If you desire to comprehend how Britain became entangled in an ongoing sewage crisis, one that it may never fully overcome, the best starting point is not the present year, or even the year when England’s water industry was privatized in 1989, but rather over 150 years ago. It may seem peculiar to begin with a historical event from 1856, but that was the pivotal year that set the foundation for Britain’s (and much of the world’s) urban water systems. This decision has led to the current predicament of repeated sewage overflows into rivers and the lack of progress in resolving the issue.
The complexity of the modern water industry, including company financing, regulatory structures, and water processing, is overshadowed by a surprisingly simple truth. The root of the problem lies in the pipes and what flows through them. In major cities like London or Glasgow, when toilets are flushed or sinks and washing machines are used, the water and wastewater all flow into the same sewer system. Moreover, rainwater from roofs, pavements, and roads also enters the drains and sewers. This intermingling of rainwater and sewage is referred to as a “combined sewage system.”
The main issue with a combined system is its vulnerability to combined sewage overflows whenever it rains heavily. The sewage system and its pipes become overwhelmed by the rain, resulting in spills into rivers or the sea. These spills were intended to occur infrequently, only during extreme rainfall events. However, it is crucial to understand that these spills are not a flaw in the system; they are an inherent part of it.
Unfortunately, with a combined system, it is practically impossible to prevent 100% of sewage spills unless the country is covered in sewage plants or enormous tunnels and storage tanks are constructed. Alternatively, sewage could be allowed to flow back into people’s homes. This is the inherent logic of the current pipe system.
If Britain were designing its sewage system from scratch today, it would not choose the current design. It would likely opt for a separate system, with one pipe designated for sewage and another for rainwater. However, for most urban areas in Britain, it is too late to make this change. Combined systems, which perpetuate sewage spills, are deeply ingrained in these areas. Although some argue that all new sewage systems since the 1960s have followed the “separate” standard, the reality is far from clear-cut.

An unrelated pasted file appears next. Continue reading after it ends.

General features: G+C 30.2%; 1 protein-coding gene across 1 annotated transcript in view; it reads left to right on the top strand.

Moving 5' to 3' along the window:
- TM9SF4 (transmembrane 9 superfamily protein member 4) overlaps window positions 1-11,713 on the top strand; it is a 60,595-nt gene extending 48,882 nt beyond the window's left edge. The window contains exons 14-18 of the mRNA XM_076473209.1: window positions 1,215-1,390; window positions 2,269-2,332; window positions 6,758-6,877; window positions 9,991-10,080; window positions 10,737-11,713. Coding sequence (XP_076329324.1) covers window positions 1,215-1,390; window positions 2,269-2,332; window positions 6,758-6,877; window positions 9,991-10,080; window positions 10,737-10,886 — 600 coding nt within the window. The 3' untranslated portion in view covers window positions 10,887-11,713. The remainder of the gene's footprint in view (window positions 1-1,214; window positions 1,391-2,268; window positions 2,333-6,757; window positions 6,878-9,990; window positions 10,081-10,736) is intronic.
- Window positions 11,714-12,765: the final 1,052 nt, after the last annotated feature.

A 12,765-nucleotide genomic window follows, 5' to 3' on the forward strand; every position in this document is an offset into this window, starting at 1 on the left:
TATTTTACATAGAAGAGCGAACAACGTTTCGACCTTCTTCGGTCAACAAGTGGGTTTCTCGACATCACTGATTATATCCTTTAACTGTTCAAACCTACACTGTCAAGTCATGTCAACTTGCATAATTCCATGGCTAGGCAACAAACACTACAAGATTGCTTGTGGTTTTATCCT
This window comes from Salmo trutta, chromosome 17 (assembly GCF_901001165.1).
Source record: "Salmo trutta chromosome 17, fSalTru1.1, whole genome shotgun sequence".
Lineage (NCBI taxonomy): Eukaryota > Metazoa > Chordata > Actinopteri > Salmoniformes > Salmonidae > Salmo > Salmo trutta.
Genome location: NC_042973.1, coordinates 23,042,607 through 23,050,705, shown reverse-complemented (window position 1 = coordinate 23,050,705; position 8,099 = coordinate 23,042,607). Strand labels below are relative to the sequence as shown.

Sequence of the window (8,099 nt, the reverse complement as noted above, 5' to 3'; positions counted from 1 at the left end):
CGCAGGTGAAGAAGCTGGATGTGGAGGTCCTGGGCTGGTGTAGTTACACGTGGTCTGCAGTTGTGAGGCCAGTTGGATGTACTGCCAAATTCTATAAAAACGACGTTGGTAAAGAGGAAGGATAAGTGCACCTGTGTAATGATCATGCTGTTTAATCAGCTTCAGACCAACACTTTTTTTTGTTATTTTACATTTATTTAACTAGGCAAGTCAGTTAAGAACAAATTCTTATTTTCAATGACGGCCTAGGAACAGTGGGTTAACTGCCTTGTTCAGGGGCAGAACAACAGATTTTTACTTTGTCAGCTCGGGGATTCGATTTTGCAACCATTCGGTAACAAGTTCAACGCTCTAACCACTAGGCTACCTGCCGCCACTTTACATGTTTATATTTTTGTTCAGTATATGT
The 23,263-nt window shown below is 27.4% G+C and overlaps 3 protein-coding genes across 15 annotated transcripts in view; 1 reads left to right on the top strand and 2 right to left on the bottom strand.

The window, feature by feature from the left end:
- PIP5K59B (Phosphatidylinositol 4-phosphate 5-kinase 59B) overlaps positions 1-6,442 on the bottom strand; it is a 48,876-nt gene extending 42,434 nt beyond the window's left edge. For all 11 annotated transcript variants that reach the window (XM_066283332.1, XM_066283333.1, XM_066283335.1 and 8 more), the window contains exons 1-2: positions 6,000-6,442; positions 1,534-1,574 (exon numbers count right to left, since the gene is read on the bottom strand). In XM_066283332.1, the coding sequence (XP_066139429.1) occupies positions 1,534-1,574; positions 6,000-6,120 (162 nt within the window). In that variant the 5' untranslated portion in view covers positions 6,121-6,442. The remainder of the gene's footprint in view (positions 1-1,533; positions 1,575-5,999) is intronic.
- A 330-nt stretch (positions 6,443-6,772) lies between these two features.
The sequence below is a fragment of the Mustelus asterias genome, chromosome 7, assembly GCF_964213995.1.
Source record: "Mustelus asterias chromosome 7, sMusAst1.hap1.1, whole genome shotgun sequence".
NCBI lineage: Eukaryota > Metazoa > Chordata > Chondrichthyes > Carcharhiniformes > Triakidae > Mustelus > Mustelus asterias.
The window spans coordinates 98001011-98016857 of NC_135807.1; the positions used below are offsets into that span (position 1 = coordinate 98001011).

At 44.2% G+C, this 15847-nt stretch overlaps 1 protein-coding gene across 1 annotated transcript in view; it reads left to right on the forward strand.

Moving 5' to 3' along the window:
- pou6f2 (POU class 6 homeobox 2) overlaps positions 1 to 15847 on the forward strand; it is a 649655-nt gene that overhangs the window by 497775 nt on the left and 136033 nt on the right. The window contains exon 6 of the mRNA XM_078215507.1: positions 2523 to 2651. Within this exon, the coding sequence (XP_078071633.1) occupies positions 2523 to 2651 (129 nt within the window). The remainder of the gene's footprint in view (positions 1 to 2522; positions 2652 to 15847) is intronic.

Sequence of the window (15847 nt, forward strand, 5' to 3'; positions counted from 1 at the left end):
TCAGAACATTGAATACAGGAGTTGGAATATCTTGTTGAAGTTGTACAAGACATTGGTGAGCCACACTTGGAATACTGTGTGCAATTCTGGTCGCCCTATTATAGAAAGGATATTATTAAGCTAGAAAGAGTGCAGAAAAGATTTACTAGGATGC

In an alternate reality, Britain might have never adopted the combined system, and sewage overflows would have remained a fantasy. This takes us back to the pivotal decision of 1856, made in response to the infamous “Great Stink” in Victorian London. The city had been grappling with a worsening sewage problem, leading to repeated cholera outbreaks and public health crises. Social reformers, like Sir Edwin Chadwick, advocated for change and a separate sewage system. However, the authorities ultimately chose a different design proposed by Sir Joseph Bazalgette.
Bazalgette’s solution to the Great Stink was the combined sewage system that London still relies on today. All home pipes and drains, carrying sewage and rainwater, would empty into sewers running along the Thames embankment before being discharged into the river. This system was then adopted by other towns and cities across Britain, as well as many regions in Europe and North America. Bazalgette’s decision forever altered the world.
While Bazalgette’s sewers and public works were remarkable achievements that prevented future cholera outbreaks and saved countless lives, they were designed as a combined system. As the population grew and cities expanded, with more concrete and asphalt surfaces directing rainwater into drains, sewage discharges became more frequent. In Bazalgette’s time, London’s system was only intended to discharge for around 12 days a year during heavy rainstorms. Today, there are over 60 discharge days per year.
Therefore, the fundamental issue with Britain’s sewage system lies in its design. We made the wrong choice.